First there are those prophecies that have a single fulfillment.  In most of those cases, the prophet makes a conscious prediction for his historical context that will be fulfilled in his historical context.  Such a prophecy needs no fulfillment in the NT, as when Isaiah prophesied that Sennacherib, the King of Assyria would not conquer Judah (Is. 37).

            Sometimes the prophet makes a conscious prediction for the end times that will be fulfilled directly at that time, as is the case with the Son of Man coming on clouds of glory in Dan. 7.  All such prophecies have a single fulfillment. 

            But then there are other predictive prophecies that have multiple fulfillments.  These illustrate what is called the “prophetic perspective.”

            In cases of prophecies that have multiple fulfillment, the prophet makes a conscious prediction for his OT historical context that the NT says also has a messianic fulfillment in the end-time.  Normally the prophet is not conscious of the future application when he utters the prophecy.             For example in Isaiah chapter seven, Isaiah prophesied about a child that would be named Emanuel that would be born as a sign for Ahaz the king.  Isaiah had no idea that his prophecy would have a second fulfillment when Jesus was born in the distant future (Is. 7:10-16; Mt. 1:23)


            Another important tool of the prophets is typology.  Typology is not predictive prophecy, but it is a significant means of indirect revelation.  It is a correspondence of pattern between a person, event or thing in the OT, called the type, and one in the NT, called the antitype.  “A correspondence of pattern” simply means that they are analogous; they are like one another.  In other words, the OT type is like the NT antitype. 

            For example, when Hosea was speaking for God about God’s love for Israel, he did so by speaking about the Exodus from Egypt.  And then he declared, “out of Egypt I called my son” (11:1).  Then several hundred years later, Mathew, while writing about Mary, Joseph and Jesus’ escape to Egypt and their return after the death of Herod, saw a typological correspondence between the two instances of calling sons out of Egypt (Mt. 2:13-15).  Matthew did not understand Hosea 11:1 as a predictive prophecy.  Rather he saw it as typology, because of the similarity of pattern between the coming out of Egypt by Israel and Jesus.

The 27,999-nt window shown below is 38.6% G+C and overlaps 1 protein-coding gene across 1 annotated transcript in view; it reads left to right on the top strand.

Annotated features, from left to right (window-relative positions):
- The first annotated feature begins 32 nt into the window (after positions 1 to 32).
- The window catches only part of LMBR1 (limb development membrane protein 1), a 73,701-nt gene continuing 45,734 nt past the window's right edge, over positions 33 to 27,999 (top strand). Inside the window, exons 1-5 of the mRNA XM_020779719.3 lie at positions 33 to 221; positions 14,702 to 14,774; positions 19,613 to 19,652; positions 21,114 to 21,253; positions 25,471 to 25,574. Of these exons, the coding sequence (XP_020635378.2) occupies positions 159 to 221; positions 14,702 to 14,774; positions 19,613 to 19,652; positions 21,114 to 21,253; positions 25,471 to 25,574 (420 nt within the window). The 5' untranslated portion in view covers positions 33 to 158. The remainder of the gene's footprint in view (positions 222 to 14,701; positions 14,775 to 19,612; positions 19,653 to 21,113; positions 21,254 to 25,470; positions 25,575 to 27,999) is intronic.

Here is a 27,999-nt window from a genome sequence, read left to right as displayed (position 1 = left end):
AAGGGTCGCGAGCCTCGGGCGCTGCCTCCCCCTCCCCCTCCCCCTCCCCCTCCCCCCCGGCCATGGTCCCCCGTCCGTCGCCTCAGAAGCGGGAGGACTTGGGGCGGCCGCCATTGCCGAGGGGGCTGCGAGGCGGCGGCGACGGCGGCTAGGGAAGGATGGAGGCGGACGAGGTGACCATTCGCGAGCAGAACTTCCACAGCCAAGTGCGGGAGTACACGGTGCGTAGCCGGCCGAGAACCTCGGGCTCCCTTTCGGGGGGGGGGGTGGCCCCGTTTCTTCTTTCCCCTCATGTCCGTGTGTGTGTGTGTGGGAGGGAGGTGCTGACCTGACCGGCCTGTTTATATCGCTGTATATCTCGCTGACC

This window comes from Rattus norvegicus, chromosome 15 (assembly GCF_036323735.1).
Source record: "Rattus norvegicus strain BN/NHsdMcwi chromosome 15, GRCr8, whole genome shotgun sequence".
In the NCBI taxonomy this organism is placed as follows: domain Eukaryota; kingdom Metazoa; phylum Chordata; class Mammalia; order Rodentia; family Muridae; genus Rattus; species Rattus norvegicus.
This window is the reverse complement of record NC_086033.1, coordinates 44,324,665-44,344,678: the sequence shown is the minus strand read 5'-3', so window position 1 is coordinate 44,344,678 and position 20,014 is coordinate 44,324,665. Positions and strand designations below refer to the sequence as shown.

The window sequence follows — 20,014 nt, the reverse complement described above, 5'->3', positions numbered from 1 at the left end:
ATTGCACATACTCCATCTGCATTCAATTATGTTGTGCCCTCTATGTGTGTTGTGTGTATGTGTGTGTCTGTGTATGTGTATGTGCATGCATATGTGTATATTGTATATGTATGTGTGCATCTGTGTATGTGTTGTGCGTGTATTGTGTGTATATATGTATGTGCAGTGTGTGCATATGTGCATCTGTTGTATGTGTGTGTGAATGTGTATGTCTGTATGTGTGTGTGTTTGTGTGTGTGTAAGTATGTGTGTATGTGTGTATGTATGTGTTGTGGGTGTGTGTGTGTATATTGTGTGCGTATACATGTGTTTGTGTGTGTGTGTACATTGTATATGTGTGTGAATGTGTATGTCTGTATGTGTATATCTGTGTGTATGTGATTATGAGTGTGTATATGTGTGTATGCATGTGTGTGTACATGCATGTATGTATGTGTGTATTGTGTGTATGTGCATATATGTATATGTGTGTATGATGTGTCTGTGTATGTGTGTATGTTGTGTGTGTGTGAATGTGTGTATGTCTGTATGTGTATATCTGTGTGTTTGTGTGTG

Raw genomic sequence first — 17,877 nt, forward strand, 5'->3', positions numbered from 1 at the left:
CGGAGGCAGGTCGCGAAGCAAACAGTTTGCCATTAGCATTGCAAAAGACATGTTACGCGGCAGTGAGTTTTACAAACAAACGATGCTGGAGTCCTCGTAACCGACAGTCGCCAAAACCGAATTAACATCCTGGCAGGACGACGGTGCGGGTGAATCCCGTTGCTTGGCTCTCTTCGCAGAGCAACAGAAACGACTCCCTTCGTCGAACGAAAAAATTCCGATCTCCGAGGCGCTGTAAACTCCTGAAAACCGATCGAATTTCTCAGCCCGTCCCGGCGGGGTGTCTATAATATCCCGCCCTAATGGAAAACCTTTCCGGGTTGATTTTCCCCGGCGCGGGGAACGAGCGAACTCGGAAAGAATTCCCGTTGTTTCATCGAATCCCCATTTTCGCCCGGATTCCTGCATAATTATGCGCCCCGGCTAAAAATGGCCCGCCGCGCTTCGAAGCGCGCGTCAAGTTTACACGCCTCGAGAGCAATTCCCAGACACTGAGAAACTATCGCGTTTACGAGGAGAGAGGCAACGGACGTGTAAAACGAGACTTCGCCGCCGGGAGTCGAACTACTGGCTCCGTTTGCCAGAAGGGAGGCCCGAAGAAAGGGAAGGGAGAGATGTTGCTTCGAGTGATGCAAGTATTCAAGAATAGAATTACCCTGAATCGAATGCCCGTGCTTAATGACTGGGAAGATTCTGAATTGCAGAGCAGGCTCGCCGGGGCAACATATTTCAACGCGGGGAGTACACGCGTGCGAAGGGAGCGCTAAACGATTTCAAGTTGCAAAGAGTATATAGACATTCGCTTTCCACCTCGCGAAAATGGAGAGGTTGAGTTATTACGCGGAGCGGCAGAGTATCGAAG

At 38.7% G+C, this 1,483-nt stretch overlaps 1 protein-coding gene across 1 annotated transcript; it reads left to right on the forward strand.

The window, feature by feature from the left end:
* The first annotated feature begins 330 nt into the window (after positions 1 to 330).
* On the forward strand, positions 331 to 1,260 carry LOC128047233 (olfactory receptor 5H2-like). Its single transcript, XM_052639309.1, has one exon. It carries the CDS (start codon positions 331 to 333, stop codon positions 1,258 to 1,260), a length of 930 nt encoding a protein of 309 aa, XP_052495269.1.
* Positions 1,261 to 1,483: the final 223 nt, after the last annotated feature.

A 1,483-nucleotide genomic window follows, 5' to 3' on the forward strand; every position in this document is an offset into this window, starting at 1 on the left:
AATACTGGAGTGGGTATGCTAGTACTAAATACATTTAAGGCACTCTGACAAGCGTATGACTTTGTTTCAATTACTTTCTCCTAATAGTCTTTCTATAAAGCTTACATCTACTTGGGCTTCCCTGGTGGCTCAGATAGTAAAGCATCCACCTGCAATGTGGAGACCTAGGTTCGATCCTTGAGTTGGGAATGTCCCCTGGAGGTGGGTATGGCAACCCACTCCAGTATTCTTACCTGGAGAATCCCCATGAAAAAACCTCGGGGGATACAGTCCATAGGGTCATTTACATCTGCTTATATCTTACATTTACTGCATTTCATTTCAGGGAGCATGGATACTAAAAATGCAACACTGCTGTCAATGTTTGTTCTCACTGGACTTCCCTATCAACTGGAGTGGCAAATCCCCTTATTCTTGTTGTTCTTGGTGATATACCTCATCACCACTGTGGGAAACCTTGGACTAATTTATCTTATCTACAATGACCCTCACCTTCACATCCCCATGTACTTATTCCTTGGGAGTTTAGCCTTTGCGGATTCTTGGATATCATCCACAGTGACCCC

Another example is Jonah.  Jesus himself saw a typological correspondence between the three days that Jonah spent in the belly of the fish and the three days that he, Jesus, would spend in the grave (Mt. 12:39-40).

            Another example that Jesus used was the story of Moses lifting up a bronze snake on a pole to stop a plague when Israel was complaining in he wilderness after coming out of Egypt.  All who looked at the uplifted serpent lived (Num. 21:4-9).  Jesus saw the correspondence of pattern between the uplifted snake and the soon to be uplifted Son of Man.  All who would believe in the Son of Man would have eternal life (Jn. 3:14-15).  Of course the life given by Christ is on a higher, more significant level (eternal as opposed to physical).  But the analogy, the correspondence, is there.            Another significant distinction is that between typology and allegory.  In the case of typology, the correspondence is strictly within the historical framework in which it is seen.  Allegory on the other hand involves arbitrarily assigned hidden meanings.  That is, the interpreter provides the meanings rather than the historical context.  Once again, a comparison with the parables of Jesus is instructive.

            In Gal. 4:22-31 Paul uses the verb allegorein to describe that Hager the slave and Sarah the free woman figuratively represent “two covenants.”  The old covenant produces slavery, and the new covenant produces freedom.

            Another example of allegorical fulfillment is I Cor. 10:4, where Paul writes of the Israelites in the wilderness that “they drank from the supernatural rock which followed them and The Rock was Christ.”            Unless certain controls are held in relation to typological interpretations, the process can get out of hand.  First, it must be limited to actual historical events that are central, not just incidental accompaniments.

            Second, the interpretation must have a NT warrant; that is the interpreter must not invent meanings and correspondences.  If one starts to invent meanings, then they are slipping into allegory, which is not a legitimate means of interpretation.  The reason it is not legitimate is because by definition allegory is uncontrolled, arbitrary assignment of meanings.